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“Challengers” showcases passion for tennis on, off court

The+tennis+drama+%E2%80%9CChallengers%2C%E2%80%9D+starring+Zendaya%2C+marks+her+first+movie+as+a+lead+role.+The+film+debuted+April+26+and+reached+the+top+of+the+U.K.+box+office+charts+within+its+first+weekend%2C+according+to+Screen+Daily.
Isabella Gibson
The tennis drama “Challengers,” starring Zendaya, marks her first movie as a lead role. The film debuted April 26 and reached the top of the U.K. box office charts within its first weekend, according to Screen Daily.

Directed by Luca Guadagnino, “Challengers” is a newly released film starring Zendaya as Tashi Duncan, a promising young tennis star. The movie follows Duncan as she grapples with the expectations of fame and her blossoming love affair with two fellow players, Art Donaldson, played by Mike Faist, and Patrick Zweig, played by Josh O’Connor.

The film begins with an electrifying doubles match, where Donaldson and Zweig catch sight of the talented Duncan. This scene marks the starting point of their love triangle, which slowly unfolds throughout the film.

When they were younger, Donaldson and Zweig battled to win Duncan over, ultimately leading to an unexpected romance between Zweig and Duncan. However, tensions arose after Donaldson schemed behind Zweig’s back to win over Duncan. After Duncan’s career-ending injury during a match at Stanford, she and Zweig have a falling out, ending their relationship. Donaldson takes this opportunity to form a relationship with Duncan by supporting her during her recovery. Not only does this result in their marriage, but Duncan also becomes Donaldson’s coach.

The love triangle resurfaces later in the movie when Zweig, now a Grand Slam champion, faces off against Donaldson, a washed-up player, in the finals of a Challenger tournament.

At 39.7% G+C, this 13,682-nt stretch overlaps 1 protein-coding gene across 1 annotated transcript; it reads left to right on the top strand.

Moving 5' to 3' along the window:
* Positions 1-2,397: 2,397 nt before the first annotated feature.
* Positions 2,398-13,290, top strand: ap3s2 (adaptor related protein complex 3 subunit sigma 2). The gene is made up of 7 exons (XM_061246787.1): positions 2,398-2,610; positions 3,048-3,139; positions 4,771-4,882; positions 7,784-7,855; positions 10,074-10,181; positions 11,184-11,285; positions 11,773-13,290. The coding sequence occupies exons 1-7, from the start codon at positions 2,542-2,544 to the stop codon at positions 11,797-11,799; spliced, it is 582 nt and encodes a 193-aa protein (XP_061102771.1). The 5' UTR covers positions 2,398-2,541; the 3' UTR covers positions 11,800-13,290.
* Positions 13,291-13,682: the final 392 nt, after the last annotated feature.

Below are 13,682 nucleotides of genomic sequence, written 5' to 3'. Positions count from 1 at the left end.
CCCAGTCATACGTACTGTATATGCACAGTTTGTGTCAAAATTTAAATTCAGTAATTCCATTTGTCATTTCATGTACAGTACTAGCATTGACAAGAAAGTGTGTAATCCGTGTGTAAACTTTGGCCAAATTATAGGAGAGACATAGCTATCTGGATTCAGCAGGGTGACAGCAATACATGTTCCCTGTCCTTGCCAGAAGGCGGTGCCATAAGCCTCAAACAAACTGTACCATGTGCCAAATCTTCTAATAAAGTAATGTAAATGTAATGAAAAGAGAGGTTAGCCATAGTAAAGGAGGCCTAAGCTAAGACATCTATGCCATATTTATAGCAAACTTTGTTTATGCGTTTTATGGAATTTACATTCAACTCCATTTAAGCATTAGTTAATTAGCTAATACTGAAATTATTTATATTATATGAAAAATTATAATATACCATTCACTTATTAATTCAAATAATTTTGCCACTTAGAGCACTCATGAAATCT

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While “Challengers” may seem like any typical sports drama, the movie delves into the passion of sport combined with young love and rivalries. By the end of the movie, it becomes clear that the players are competing for far more than a trophy.

Additionally, Director Guadagnino uses varying camera angles to reflect the characters’ evolving relationships. One of the movie’s final scenes is shot from the point of view of the ball. Earlier in the movie, Duncan described tennis as a relationship between the players; the cinematography speaks to this very fact, with the back-and-forth movement of the ball acting as dialogue between Zweig and Donaldson.

Guadagnino also meticulously utilizes color to connect the relationships of the characters on and off the court. Similar to his successful movie “Call Me by Your Name,” “Challengers” uses bright youthful colors in an ironic way to conceal the dark and twisted nature of the love triangle. Furthermore, the consistent color scheme as the film switches from past to present underscores the characters’ enduring passion and youth.

When leaving the cinema, the ending felt as though it lacked resolution. The film concludes with a gripping moment during the tiebreaker portion of the match. However, the tennis point shown is not the final one scored in the game.

Upon reflection, it becomes clear that the final point represents the larger theme of tennis serving as a relationship between players. As Duncan had explained to the two boys earlier in the film, tennis embodies a connection in which, during the game, the two players understand each other perfectly.

The last point in the match between Donaldson and Zweig proves Duncan’s insight, revealing to the audience that this scene was what Duncan was in search of the entire movie. Zendaya perfectly portrays Duncan as a passionate tennis lover who masterminded their whole relationship to see a good game of tennis.

While the ending of “Challengers” may initially be difficult to understand, it ultimately emerges as a masterful representation of the intersection between sports rivalries and love triangles. The chemistry between the cast members keeps viewers on the edge of their seats, making it a definite addition to anyone’s must-watch list.

This story was originally published on The Standard on May 3, 2024.